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'Searching For A Mom': A Foster Daughter Finds One – And A Voice Of Her Own

When Jade Rone, left, was first taken into Stacia Parker's care, she kept her feelings to herself. At their StoryCorps interview in Philadelphia in June 2019, Parker told her, "I was trying to develop your voice."
When Jade Rone, left, was first taken into Stacia Parker's care, she kept her feelings to herself. At their StoryCorps interview in Philadelphia in June 2019, Parker told her, "I was trying to develop your voice."

When she was a teenager in Philadelphia, Jade Rone's longtime foster mother died. In 2015, she was left, once again, searching for a new family.

A few months later, she was placed in Stacia Parker's home.

Rone and Parker sat down for a StoryCorps conversation in 2019 to remember those early days.

Rone, now 23, said that prior to being taken into Parker's care, she felt like she was on her own.

"Nobody asked me how I was feeling. I just felt like I didn't matter. So, when I was doing bad in school, I kept it to myself," Rone said.

Parker, 54, picked up on Rone's reticence quickly.

"I knew that you were quiet, and I knew that because you were quiet and petite, that people had not paid attention to you," she said. "You wouldn't use your words. You had no requests — not even specific food. I said, 'This is unusual for a teenager.' "

Rone initially resisted Parker's attempts to encourage her to be more vocal.

"Do you remember the day that you came to me and said, 'I don't want to live here'?" she asked. "You told me that the things I wanted from you were impossible."

Rone laughed: "That sounds like something I would say."

At Parker's house, there were different expectations than Rone was used to.

"You said that it was no way you were going to learn to make a bed ... be on time," Parker said.

She also wanted Rone to continue practicing the violin, an instrument she picked up before moving in with Parker.

"As an African American female, society was already going to marginalize you," Parker said. "So, I was trying to develop your voice."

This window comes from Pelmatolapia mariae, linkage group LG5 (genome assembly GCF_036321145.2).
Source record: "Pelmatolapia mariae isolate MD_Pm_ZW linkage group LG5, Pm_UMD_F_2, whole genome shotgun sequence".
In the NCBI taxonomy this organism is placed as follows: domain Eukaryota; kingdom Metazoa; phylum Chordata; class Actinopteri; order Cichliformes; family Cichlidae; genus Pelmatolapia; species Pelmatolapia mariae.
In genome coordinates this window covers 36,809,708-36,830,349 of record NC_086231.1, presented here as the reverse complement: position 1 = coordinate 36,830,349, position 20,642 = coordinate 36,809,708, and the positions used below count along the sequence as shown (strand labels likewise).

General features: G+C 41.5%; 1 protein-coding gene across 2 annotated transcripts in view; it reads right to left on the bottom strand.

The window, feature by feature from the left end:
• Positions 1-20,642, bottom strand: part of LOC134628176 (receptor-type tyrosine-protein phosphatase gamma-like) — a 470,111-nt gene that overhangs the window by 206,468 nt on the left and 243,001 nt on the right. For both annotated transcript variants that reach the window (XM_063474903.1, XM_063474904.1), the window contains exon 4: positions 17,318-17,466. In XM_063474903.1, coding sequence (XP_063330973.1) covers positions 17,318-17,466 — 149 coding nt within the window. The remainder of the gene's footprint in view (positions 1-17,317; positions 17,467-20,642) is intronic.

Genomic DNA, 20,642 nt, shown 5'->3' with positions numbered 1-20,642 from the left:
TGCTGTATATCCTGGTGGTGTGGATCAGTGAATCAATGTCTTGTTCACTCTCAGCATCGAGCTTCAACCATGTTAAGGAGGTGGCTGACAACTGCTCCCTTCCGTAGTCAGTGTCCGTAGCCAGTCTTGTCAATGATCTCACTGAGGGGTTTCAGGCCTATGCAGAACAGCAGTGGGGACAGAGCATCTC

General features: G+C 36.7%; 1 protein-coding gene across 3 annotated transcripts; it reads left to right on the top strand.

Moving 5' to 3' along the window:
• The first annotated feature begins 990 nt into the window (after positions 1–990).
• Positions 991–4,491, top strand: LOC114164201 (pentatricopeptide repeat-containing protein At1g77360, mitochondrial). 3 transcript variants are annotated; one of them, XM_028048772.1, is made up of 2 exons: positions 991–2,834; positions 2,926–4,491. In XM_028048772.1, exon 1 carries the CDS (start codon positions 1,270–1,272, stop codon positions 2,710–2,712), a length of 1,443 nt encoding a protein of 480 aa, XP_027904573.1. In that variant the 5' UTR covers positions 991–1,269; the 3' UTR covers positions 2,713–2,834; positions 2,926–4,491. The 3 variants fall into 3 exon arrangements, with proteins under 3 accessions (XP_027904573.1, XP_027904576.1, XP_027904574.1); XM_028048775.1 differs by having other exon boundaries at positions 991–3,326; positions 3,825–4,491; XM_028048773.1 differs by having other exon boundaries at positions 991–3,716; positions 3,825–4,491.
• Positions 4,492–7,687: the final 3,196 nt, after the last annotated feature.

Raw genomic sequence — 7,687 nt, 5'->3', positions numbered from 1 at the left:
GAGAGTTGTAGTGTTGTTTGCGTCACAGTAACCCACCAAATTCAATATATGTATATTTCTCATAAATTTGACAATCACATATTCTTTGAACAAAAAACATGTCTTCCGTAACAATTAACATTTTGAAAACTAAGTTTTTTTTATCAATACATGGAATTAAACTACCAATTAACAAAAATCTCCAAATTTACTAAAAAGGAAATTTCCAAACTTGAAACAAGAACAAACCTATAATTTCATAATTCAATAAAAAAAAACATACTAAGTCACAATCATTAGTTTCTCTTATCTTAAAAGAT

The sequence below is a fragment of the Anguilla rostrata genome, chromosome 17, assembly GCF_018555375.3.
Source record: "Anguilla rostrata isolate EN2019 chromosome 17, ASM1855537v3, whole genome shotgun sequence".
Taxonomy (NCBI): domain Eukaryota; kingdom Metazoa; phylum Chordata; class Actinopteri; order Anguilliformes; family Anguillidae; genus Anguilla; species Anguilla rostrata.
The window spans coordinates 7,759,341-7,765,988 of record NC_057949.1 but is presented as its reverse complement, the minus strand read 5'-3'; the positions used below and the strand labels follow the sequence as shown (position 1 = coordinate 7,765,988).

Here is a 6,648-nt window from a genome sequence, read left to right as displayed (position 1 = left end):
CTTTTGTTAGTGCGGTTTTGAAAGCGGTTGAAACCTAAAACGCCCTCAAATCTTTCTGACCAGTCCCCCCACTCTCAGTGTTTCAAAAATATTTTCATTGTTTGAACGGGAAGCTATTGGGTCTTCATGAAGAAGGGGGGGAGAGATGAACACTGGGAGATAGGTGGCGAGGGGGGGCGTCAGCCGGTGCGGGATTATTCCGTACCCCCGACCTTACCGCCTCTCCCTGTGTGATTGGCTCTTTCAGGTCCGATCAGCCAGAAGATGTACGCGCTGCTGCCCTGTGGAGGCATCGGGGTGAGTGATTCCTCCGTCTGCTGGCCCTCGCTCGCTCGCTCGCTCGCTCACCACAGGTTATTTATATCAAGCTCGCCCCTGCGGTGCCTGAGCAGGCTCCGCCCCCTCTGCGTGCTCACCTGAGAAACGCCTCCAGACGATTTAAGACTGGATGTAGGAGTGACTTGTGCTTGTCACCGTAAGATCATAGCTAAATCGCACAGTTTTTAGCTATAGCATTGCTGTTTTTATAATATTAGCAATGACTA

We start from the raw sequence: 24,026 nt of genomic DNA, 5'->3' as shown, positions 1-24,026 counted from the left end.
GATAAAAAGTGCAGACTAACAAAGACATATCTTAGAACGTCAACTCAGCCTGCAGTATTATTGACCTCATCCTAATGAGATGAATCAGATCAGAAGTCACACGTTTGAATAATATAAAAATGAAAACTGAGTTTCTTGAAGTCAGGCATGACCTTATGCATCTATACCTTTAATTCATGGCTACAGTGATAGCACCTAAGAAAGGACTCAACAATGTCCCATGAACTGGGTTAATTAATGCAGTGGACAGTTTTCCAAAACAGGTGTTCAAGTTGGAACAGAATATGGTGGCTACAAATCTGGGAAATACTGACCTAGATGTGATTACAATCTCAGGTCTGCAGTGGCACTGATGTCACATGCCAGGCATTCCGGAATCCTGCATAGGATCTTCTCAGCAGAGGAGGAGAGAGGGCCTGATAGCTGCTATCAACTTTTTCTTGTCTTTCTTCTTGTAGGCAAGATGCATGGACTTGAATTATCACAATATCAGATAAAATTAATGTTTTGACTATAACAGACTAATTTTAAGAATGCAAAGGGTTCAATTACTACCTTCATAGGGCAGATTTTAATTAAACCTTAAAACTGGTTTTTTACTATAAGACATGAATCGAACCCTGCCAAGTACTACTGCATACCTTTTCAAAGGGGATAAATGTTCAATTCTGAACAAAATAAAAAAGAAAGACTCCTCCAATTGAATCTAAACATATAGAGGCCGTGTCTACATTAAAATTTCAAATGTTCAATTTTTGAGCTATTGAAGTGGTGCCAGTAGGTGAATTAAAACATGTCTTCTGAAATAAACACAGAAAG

Rone remembered Parker asking her questions about what was going on in her life.

"You asked me, 'OK, so you're failing this class. So, what we need to do?' " she recalled. "I'm like, 'What you mean, 'what we need to do?' '"

" 'Cause nobody put 'we'. It was always, 'You need to fix this.' "

Rone also asked what Parker has learned from her.

"You've taught me the power of love," Parker said. "You really helped me see that not only do I know what your needs are, but that I know how to meet them."

"I'm glad," Rone said. She's grateful for all the energy Parker has put into caring for her: "I want to thank you for everything. Because if you would not have pushed me, I don't think I would be anywhere near where I am right now. I've been searching for a mom all my life."

"Then I got you — and we've been ... It's been bumpy," she said, laughing.

"But I'll be here," Parker told her.

"I know you will," Rone said.

This weekend, they will celebrate their fifth Mother's Day together and will be joined by Rone's two young daughters.

Audio produced for Morning Edition by Kamilah Kashanie. NPR's Emma Bowman adapted it for the web.

StoryCorps is a national nonprofit that gives people the chance to interview friends and loved ones about their lives. These conversations are archived at the American Folklife Center at the Library of Congress, allowing participants to leave a legacy for future generations. Learn more, including how to interview someone in your life, at StoryCorps.org.

Copyright 2021 NPR. To see more, visit https://www.npr.org.